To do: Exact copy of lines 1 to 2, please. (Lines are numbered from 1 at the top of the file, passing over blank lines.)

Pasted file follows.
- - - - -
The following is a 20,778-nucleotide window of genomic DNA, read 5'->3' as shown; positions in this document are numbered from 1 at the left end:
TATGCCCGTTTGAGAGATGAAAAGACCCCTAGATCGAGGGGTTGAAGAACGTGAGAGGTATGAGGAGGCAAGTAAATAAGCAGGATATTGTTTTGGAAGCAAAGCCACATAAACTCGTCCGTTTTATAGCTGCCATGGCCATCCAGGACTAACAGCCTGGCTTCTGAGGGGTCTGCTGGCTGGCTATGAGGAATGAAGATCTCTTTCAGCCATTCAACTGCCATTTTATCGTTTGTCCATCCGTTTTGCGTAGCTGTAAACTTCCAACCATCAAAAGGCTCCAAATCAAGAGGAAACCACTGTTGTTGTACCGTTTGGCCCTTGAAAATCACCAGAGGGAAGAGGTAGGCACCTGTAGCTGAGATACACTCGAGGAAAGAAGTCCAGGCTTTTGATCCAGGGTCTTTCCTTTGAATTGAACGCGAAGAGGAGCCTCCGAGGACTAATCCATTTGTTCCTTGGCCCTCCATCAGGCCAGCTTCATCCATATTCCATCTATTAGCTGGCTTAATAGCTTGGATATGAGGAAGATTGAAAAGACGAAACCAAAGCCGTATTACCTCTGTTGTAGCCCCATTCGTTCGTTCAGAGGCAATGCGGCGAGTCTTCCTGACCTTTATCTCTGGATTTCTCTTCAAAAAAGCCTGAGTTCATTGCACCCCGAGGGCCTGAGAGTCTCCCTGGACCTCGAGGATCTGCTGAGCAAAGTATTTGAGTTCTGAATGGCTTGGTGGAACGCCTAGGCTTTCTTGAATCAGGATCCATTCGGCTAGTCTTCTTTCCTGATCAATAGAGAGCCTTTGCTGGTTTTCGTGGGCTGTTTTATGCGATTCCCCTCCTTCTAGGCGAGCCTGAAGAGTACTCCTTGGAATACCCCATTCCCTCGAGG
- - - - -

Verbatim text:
The following is a 20,778-nucleotide window of genomic DNA, read 5'->3' as shown; positions in this document are numbered from 1 at the left end:
TATGCCCGTTTGAGAGATGAAAAGACCCCTAGATCGAGGGGTTGAAGAACGTGAGAGGTATGAGGAGGCAAGTAAATAAGCAGGATATTGTTTTGGAAGCAAAGCCACATAAACTCGTCCGTTTTATAGCTGCCATGGCCATCCAGGACTAACAGCCTGGCTTCTGAGGGGTCTGCTGGCTGGCTATGAGGAATGAAGATCTCTTTCAGCCATTCAACTGCCATTTTATCGTTTGTCCATCCGTTTTGCGTAGCTGTAAACTTCCAACCATCAAAAGGCTCCAAATCAAGAGGAAACCACTGTTGTTGTACCGTTTGGCCCTTGAAAATCACCAGAGGGAAGAGGTAGGCACCTGTAGCTGAGATACACTCGAGGAAAGAAGTCCAGGCTTTTGATCCAGGGTCTTTCCTTTGAATTGAACGCGAAGAGGAGCCTCCGAGGACTAATCCATTTGTTCCTTGGCCCTCCATCAGGCCAGCTTCATCCATATTCCATCTATTAGCTGGCTTAATAGCTTGGATATGAGGAAGATTGAAAAGACGAAACCAAAGCCGTATTACCTCTGTTGTAGCCCCATTCGTTCGTTCAGAGGCAATGCGGCGAGTCTTCCTGACCTTTATCTCTGGATTTCTCTTCAAAAAAGCCTGAGTTCATTGCACCCCGAGGGCCTGAGAGTCTCCCTGGACCTCGAGGATCTGCTGAGCAAAGTATTTGAGTTCTGAATGGCTTGGTGGAACGCCTAGGCTTTCTTGAATCAGGATCCATTCGGCTAGTCTTCTTTCCTGATCAATAGAGAGCCTTTGCTGGTTTTCGTGGGCTGTTTTATGCGATTCCCCTCCTTCTAGGCGAGCCTGAAGAGTACTCCTTGGAATACCCCATTCCCTCGAGG